By June of 2012, BEEF was ready to dip their toes into Pride programming, with their first “Underbear” Party – including a wet underbear contest! Sponsors like Priape were now on board, and money from the event went to support the “fine charities of the ISCWR: my GSA, Camp Fyrefly, the John M Kerr Memorial Bursary, and Millicent’s Red Diamond Retreat.” Yes, things had sure changed since 2008, when they weren’t familiar with the ISCWR at all; now, they were partnering to make Edmonton better, something they still do to this day!

Later that summer though, the news came: Junction was closing down. Again, BEEF found itself without a venue. This time though, there would be no hero to swoop in and keep a little bar on 106 St open – it had been gay space since 1970, but September 22, 2012, one last party brought forty-two years of parties to an end.

BEEF wasn’t ending though. Far from it. BEEF was now just one party, thrown by the Fellowship of Alberta Bears, a provincial organization that was strong and experienced enough now to strike out on their own. 2013’s BEARacchuss Weekend in Calgary included three days of programming, from a Friday Hawaiian party, through a Barbecue and Toga Party on the Saturday to a Brunch on the Sunday. That June saw the Canadian Bear Weekend in Edmonton, at venues like the Lockerroom bar and the Mercury Room, places that the ISCWR had expanded into as they also sought new homes in the wake of Junction closing.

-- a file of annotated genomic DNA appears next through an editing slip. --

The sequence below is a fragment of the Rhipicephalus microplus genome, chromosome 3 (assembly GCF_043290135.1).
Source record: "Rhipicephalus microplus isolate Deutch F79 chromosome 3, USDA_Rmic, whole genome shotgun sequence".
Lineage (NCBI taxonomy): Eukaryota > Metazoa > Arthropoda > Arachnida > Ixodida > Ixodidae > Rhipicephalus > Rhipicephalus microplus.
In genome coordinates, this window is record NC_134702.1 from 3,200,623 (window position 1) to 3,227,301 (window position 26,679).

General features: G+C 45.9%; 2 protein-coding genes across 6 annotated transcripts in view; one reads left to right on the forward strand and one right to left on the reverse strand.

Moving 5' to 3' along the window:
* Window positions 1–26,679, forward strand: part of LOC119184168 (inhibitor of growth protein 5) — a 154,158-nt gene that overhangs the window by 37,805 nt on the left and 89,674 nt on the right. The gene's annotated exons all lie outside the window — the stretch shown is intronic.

As the Fellowship of Alberta Bears (FAB) become a registered non-profit with a board of directors governing their ever expanding slate of annual programming, they also codified their core values: inclusive, welcoming, body-positive, community-oriented, and connected. These “Bear Necessities” were a strong source of pride for 2015 Board President Greg Smid. “We strive to be an organization in which everyone who identifies as a Bear or likes to be around Bears can feel included and welcome – no matter if you are smooth or hairy, thick or thin, no matter your race or the gender assigned to you at birth, no matter who you are,” Greg said in his 2015 Wrap-up Letter. The Grand Grizzly Bear went on to say, “our values of Brotherhood, Understanding, Welcoming, Acceptance, Generosity, Kindness, and Protectiveness ensure that we all have a great time at FAB events.”

As FAB is now in its fifteenth year since that first BEEF, it would appear they’ve struck a winning formula. Interested in FAB? Check out their IG @fabalbearta or visit their website for upcoming events in Edmonton, Calgary, and more!

FAB pride